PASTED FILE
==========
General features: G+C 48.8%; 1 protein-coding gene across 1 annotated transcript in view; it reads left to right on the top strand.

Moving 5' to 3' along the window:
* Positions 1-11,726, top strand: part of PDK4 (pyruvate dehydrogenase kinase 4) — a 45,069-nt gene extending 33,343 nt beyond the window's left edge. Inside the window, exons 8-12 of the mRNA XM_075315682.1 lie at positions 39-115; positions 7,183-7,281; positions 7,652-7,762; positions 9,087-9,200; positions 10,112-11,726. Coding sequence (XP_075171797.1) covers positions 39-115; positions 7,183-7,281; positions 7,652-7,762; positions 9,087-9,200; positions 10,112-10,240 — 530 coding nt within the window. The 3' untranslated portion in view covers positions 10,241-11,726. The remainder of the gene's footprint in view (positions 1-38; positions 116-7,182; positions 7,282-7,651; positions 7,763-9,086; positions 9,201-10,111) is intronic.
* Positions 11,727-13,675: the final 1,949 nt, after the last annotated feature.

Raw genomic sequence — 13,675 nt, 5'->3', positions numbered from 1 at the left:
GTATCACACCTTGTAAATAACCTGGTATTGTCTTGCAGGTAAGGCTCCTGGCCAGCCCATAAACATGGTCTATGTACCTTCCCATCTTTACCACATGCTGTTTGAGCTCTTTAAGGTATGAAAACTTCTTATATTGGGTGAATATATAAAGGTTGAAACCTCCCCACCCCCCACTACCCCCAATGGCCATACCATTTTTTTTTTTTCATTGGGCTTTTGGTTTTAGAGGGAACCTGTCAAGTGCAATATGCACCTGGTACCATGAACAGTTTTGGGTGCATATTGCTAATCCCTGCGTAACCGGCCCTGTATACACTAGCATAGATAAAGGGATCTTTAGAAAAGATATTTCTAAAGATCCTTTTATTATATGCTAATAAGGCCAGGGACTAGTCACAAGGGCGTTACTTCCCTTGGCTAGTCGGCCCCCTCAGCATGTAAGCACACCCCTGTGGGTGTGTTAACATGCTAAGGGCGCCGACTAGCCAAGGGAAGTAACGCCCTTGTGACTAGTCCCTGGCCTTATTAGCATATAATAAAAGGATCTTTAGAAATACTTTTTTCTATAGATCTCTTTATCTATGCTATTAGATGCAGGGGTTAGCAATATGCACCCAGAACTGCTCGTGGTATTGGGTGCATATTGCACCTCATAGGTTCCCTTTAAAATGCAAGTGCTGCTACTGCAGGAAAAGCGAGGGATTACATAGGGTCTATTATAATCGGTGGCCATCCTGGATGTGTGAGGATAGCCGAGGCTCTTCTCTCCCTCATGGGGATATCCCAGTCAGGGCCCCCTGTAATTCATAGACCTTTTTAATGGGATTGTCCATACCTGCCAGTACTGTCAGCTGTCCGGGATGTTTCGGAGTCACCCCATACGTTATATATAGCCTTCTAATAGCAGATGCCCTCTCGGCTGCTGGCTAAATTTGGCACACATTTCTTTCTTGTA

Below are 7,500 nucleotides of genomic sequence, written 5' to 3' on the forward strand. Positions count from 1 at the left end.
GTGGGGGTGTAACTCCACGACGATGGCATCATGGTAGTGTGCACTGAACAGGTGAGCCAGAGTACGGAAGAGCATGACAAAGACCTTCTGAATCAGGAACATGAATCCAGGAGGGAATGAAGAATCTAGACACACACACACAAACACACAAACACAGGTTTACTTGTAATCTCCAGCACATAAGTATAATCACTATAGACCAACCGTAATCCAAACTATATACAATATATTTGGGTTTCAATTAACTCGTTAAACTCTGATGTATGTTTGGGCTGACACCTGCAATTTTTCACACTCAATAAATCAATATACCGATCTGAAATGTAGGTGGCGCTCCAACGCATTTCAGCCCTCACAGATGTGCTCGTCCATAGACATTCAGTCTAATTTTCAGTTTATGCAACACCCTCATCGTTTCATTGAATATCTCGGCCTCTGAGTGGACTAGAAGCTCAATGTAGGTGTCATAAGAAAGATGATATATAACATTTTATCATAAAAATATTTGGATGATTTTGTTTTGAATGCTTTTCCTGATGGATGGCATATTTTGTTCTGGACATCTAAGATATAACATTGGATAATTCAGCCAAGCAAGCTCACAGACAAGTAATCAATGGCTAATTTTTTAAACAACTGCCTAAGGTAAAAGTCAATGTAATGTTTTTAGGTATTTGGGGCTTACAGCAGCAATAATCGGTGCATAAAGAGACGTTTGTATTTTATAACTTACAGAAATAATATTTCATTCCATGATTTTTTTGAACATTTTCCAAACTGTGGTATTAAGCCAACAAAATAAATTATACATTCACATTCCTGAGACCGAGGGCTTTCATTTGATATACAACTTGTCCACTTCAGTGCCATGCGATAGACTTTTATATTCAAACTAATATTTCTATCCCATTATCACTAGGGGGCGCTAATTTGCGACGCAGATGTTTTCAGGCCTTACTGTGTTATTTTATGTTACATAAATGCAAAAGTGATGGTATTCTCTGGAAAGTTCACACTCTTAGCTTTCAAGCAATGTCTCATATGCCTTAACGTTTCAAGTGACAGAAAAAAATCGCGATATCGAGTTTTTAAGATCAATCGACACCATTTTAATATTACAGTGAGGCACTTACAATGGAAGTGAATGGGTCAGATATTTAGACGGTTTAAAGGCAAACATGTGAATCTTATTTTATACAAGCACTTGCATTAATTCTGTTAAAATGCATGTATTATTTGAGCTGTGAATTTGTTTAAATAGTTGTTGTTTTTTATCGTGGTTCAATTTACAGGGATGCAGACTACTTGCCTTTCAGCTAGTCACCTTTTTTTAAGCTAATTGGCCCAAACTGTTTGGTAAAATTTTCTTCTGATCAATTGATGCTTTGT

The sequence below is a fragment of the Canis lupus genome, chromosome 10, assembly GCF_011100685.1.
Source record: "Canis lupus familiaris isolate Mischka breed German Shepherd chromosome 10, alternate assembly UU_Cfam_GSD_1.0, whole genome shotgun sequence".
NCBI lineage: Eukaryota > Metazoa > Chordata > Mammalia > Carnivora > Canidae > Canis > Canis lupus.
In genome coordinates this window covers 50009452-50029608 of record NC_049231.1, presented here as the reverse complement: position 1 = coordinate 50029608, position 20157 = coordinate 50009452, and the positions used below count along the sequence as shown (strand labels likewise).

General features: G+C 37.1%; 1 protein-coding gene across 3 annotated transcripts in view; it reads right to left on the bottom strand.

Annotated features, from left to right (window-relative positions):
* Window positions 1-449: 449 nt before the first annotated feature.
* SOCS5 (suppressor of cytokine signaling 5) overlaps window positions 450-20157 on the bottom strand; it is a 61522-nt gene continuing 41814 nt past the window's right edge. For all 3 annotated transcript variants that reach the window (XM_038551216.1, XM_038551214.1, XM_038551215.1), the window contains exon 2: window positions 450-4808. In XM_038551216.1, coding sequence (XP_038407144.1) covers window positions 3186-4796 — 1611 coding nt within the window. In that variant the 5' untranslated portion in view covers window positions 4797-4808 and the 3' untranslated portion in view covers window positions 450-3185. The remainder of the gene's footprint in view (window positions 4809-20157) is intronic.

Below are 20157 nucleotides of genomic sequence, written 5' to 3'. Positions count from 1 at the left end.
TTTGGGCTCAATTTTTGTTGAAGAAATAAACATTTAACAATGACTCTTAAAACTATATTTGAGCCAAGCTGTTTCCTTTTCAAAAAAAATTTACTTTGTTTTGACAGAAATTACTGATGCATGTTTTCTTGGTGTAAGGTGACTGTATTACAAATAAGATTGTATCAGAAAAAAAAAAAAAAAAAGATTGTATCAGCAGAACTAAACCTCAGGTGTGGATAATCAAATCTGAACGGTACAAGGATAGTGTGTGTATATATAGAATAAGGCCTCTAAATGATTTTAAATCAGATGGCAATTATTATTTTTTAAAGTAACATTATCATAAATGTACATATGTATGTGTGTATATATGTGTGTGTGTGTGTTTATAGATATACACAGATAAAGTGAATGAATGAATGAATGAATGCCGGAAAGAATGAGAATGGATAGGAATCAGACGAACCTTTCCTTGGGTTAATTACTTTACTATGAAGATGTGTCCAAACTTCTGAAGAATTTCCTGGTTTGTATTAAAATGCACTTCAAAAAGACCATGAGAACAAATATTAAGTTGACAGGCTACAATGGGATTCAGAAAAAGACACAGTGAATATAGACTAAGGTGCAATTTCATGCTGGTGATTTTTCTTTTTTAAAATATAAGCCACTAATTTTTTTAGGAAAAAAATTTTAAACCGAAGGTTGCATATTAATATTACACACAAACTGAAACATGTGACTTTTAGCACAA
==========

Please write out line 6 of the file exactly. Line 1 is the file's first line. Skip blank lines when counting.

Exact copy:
GTATCACACCTTGTAAATAACCTGGTATTGTCTTGCAGGTAAGGCTCCTGGCCAGCCCATAAACATGGTCTATGTACCTTCCCATCTTTACCACATGCTGTTTGAGCTCTTTAAGGTATGAAAACTTCTTATATTGGGTGAATATATAAAGGTTGAAACCTCCCCACCCCCCACTACCCCCAATGGCCATACCATTTTTTTTTTTTCATTGGGCTTTTGGTTTTAGAGGGAACCTGTCAAGTGCAATATGCACCTGGTACCATGAACAGTTTTGGGTGCATATTGCTAATCCCTGCGTAACCGGCCCTGTATACACTAGCATAGATAAAGGGATCTTTAGAAAAGATATTTCTAAAGATCCTTTTATTATATGCTAATAAGGCCAGGGACTAGTCACAAGGGCGTTACTTCCCTTGGCTAGTCGGCCCCCTCAGCATGTAAGCACACCCCTGTGGGTGTGTTAACATGCTAAGGGCGCCGACTAGCCAAGGGAAGTAACGCCCTTGTGACTAGTCCCTGGCCTTATTAGCATATAATAAAAGGATCTTTAGAAATACTTTTTTCTATAGATCTCTTTATCTATGCTATTAGATGCAGGGGTTAGCAATATGCACCCAGAACTGCTCGTGGTATTGGGTGCATATTGCACCTCATAGGTTCCCTTTAAAATGCAAGTGCTGCTACTGCAGGAAAAGCGAGGGATTACATAGGGTCTATTATAATCGGTGGCCATCCTGGATGTGTGAGGATAGCCGAGGCTCTTCTCTCCCTCATGGGGATATCCCAGTCAGGGCCCCCTGTAATTCATAGACCTTTTTAATGGGATTGTCCATACCTGCCAGTACTGTCAGCTGTCCGGGATGTTTCGGAGTCACCCCATACGTTATATATAGCCTTCTAATAGCAGATGCCCTCTCGGCTGCTGGCTAAATTTGGCACACATTTCTTTCTTGTA